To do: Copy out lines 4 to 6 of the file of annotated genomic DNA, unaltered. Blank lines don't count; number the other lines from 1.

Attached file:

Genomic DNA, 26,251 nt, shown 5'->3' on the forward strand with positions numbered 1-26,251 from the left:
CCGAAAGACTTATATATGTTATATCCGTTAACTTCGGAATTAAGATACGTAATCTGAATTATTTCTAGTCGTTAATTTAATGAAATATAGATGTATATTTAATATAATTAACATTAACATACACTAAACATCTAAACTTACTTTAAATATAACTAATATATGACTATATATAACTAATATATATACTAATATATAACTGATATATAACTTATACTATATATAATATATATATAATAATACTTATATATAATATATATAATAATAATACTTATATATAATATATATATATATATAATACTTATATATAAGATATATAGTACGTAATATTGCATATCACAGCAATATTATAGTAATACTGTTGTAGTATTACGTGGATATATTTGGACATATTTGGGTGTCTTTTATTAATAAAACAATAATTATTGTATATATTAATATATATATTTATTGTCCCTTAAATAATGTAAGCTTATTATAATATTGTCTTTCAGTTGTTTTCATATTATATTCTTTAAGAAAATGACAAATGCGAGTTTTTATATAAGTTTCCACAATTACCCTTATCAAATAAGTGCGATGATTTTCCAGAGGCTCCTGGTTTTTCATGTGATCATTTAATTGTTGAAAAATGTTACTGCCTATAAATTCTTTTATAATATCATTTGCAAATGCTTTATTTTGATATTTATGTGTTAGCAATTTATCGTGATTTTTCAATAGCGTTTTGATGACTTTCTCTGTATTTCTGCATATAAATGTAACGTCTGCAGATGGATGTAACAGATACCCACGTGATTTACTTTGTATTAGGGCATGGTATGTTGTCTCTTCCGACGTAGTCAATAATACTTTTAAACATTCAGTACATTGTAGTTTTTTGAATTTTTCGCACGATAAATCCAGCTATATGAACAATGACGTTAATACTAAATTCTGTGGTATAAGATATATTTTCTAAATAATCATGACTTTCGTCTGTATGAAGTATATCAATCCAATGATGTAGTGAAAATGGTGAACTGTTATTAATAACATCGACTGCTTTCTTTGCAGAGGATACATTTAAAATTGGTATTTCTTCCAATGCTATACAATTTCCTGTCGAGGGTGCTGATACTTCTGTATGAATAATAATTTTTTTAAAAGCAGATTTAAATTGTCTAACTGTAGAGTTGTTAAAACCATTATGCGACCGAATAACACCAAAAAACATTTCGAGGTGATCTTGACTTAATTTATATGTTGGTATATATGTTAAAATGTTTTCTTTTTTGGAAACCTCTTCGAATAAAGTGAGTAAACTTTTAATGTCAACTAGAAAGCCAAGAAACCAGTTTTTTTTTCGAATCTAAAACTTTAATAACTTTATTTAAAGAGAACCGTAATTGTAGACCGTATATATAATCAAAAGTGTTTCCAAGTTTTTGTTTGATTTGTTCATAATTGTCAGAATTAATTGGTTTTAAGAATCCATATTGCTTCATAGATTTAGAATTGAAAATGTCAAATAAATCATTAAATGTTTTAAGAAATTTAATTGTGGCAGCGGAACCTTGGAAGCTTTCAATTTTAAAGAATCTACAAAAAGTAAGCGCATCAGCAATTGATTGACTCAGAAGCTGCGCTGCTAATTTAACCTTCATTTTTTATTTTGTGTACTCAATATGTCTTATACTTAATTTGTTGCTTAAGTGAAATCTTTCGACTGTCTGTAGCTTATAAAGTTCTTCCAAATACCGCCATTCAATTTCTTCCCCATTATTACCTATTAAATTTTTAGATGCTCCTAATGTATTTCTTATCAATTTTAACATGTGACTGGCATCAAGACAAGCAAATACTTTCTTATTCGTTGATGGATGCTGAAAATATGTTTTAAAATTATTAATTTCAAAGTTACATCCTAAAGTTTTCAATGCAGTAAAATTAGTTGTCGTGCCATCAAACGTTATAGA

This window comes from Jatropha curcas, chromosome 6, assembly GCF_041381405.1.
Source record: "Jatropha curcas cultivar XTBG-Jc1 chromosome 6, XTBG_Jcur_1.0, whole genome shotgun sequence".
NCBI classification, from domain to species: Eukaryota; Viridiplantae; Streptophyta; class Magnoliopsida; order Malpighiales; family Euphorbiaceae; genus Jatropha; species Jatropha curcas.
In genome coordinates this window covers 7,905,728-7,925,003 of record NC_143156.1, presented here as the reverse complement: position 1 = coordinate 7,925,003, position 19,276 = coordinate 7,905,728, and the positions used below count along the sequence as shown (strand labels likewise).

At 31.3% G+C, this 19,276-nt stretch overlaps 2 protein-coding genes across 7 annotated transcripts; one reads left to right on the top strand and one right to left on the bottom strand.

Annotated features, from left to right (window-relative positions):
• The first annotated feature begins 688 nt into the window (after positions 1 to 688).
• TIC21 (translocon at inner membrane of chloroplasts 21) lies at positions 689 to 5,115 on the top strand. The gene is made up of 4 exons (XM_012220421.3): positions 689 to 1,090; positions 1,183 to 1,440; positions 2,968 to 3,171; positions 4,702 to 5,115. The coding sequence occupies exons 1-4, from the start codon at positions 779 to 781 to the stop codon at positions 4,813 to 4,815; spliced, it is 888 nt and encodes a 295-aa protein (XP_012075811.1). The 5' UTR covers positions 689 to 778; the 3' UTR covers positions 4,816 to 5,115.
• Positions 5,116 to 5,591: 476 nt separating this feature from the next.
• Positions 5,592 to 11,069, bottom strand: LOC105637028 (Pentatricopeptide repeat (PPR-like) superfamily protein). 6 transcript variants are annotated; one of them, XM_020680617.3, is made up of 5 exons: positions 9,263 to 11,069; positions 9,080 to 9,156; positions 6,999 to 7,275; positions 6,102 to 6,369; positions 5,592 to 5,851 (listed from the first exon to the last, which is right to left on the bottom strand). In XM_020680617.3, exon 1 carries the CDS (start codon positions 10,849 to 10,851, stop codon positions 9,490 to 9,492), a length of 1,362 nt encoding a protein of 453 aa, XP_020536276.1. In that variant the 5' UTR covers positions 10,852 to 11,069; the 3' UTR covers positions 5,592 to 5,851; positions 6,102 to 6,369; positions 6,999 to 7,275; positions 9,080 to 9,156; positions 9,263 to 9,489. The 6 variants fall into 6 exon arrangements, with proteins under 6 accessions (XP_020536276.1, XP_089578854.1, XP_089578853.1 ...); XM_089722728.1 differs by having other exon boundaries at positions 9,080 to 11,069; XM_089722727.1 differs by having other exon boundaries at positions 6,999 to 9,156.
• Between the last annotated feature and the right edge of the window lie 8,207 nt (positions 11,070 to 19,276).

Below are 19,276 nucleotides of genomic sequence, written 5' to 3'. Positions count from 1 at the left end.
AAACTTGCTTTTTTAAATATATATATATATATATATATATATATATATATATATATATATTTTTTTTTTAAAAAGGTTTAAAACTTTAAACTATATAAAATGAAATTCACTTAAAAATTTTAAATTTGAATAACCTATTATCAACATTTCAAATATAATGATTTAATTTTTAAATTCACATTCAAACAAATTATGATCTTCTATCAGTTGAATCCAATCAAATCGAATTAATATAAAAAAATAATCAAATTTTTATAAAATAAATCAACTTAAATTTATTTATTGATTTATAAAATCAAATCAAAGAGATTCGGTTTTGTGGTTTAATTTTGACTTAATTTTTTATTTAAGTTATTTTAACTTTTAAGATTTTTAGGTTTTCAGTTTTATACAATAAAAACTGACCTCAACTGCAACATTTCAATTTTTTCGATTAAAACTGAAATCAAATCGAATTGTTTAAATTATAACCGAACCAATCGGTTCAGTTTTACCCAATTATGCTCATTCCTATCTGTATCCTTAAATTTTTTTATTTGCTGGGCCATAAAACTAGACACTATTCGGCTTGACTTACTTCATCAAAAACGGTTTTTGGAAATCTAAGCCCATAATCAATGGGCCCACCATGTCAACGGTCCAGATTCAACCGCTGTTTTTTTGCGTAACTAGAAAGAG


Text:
Source record: "Jatropha curcas cultivar XTBG-Jc1 chromosome 6, XTBG_Jcur_1.0, whole genome shotgun sequence".
NCBI classification, from domain to species: Eukaryota; Viridiplantae; Streptophyta; class Magnoliopsida; order Malpighiales; family Euphorbiaceae; genus Jatropha; species Jatropha curcas.
In genome coordinates this window covers 7,905,728-7,925,003 of record NC_143156.1, presented here as the reverse complement: position 1 = coordinate 7,925,003, position 19,276 = coordinate 7,905,728, and the positions used below count along the sequence as shown (strand labels likewise).